Neil Frankel:Today, practice feels the pinch. At one time firms saw it as their responsibility to prepare incoming architects for the rigors of practice. Internships, mentoring programs and on-the-job-training were very common professional obligations borne by the professional community. Today, limited resources and the effect of speed in the delivery of design services have reduced the practitioner’s ability to meet their obligation to entry-level professionals. If you want to see how much trouble we are in, just pick up the Sunday want ads that are filled with firms looking for CAD operators—only. Where then is the alignment of education’s goal of critical thinking to the needs of practice?
We need to correct course. Because of the degree of dissatisfaction on both sides of the dialogue (and not just about defining “practice-ready”) there has to be the establishment of an ongoing platform for general curriculum discourse. It is not enough for this discussion to occur only at the senior level of firms and within university faculty meetings. We must include all the stakeholders to address a strategy that satisfies expectations and penetrates both pedagogical and professional practices. It demands a cultural shift. All those associations and armchair critics need to form a confederation/ senate meeting regularly to build the strategic framework for success.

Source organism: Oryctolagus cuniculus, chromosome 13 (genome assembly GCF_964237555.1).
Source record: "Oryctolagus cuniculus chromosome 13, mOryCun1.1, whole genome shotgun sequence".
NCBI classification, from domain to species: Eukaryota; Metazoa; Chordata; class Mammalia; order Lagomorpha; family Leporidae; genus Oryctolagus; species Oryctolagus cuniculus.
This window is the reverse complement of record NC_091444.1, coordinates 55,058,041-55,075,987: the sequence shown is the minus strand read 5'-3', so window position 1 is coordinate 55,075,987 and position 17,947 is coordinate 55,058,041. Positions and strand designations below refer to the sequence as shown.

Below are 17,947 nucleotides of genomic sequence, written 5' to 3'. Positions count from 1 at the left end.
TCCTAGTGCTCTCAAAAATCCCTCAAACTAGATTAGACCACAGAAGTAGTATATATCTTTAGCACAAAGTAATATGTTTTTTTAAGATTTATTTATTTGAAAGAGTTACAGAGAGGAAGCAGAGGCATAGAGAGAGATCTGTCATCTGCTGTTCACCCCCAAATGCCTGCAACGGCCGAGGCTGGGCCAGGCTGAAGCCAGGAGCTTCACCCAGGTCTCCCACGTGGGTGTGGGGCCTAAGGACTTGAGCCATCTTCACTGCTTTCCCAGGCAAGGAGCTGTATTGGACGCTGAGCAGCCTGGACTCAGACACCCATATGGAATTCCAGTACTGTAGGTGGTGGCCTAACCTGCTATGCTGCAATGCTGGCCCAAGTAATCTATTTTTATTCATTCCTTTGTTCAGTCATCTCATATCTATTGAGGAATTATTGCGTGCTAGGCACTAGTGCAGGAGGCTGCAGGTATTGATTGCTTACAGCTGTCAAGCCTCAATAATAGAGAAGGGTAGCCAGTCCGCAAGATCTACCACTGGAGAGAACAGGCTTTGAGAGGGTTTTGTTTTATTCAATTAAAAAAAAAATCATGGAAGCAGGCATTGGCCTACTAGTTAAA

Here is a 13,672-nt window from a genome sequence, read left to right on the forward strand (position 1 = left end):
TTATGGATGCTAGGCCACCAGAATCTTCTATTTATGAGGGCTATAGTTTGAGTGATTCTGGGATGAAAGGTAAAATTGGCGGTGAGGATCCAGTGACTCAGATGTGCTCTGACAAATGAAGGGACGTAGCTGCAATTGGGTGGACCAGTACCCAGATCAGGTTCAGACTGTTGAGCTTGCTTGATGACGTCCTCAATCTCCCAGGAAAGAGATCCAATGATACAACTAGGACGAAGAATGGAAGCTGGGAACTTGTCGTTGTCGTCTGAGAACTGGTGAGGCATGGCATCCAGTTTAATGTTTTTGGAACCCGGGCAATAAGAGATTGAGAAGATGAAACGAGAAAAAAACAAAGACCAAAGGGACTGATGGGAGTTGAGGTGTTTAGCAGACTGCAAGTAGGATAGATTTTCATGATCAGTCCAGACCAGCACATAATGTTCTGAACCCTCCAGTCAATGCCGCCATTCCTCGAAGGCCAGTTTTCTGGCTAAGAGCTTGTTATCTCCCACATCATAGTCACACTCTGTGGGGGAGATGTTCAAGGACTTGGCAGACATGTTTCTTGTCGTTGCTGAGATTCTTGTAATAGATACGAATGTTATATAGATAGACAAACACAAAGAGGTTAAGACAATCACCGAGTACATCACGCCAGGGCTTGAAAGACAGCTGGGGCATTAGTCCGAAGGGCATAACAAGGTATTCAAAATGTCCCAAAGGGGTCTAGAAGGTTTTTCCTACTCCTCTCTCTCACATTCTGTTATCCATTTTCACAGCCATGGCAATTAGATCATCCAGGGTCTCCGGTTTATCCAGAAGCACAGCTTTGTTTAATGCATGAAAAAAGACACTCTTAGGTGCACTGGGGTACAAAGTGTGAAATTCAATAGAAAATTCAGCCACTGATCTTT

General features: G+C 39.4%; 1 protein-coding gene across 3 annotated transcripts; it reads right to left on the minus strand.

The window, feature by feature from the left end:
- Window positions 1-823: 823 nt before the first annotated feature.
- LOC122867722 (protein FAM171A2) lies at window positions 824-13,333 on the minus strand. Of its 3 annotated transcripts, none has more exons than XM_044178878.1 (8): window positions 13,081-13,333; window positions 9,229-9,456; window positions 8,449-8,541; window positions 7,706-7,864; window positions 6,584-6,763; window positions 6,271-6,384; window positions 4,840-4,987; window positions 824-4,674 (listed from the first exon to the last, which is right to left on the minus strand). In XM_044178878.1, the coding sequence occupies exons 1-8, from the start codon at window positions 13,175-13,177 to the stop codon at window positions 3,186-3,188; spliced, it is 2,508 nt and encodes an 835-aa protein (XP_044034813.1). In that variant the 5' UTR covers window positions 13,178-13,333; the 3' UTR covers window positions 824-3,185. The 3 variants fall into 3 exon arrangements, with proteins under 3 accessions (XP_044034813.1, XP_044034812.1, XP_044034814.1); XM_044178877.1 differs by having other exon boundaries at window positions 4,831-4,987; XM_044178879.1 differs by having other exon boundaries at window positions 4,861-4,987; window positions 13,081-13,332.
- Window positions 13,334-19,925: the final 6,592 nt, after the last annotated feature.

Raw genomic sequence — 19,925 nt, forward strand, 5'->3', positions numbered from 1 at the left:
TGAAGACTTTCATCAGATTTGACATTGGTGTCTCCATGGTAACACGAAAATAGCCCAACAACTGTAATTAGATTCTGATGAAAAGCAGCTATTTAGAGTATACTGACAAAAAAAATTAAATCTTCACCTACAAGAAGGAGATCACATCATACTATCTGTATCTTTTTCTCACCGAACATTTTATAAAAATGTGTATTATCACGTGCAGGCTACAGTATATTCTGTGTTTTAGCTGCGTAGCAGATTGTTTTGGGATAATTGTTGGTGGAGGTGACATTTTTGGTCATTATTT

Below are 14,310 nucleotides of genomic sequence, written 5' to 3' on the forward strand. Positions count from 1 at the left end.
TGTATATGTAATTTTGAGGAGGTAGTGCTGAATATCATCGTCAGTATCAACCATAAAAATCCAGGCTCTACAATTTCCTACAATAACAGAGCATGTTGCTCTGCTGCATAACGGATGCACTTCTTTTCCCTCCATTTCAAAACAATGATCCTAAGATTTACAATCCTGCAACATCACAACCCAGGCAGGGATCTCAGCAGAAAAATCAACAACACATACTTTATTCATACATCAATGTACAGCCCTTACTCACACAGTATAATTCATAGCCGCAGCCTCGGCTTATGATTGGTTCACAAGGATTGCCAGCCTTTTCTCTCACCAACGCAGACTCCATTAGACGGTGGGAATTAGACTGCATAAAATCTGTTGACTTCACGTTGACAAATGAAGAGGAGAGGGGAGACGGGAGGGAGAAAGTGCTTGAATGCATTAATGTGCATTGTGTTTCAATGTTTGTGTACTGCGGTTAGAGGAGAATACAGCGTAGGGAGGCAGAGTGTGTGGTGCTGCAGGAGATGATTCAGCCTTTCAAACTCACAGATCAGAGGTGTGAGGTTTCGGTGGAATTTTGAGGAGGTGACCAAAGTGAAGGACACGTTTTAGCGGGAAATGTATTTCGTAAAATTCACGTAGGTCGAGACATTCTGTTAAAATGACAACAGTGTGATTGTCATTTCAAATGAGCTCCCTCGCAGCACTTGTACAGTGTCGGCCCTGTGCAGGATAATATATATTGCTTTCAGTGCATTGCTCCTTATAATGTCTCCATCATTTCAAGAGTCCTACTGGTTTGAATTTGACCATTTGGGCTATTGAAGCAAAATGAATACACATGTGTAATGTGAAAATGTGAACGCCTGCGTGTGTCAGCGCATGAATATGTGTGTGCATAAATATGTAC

DH:Ongoing discourse is the key. I know the AIA and ACSA take on this subject from time to time, but I agree, there is no penetration where it counts. There does exist a strong motivation to redesign architecture curriculum, but it relies on the leadership of the faculty who are disadvantaged in that they lack a working knowledge of what are the future goals.
NF:It’s also true that senior leadership in practice is disadvantaged in that they don’t know what to expect from new hires and how to encourage them. The value equation could alter the commoditization of architectural services and redefine the expectations of our sponsors and clients.
DH::The high degree of collaboration that occurs in practice is absent in the University setting. We are still teaching the master-architect/slave model which is antithetical to collaborative work. The role of the academy is to train architects to think critically, but being able to bring this literacy into real world situations requires us to re-examine our own teaching methodologies to encourage team building.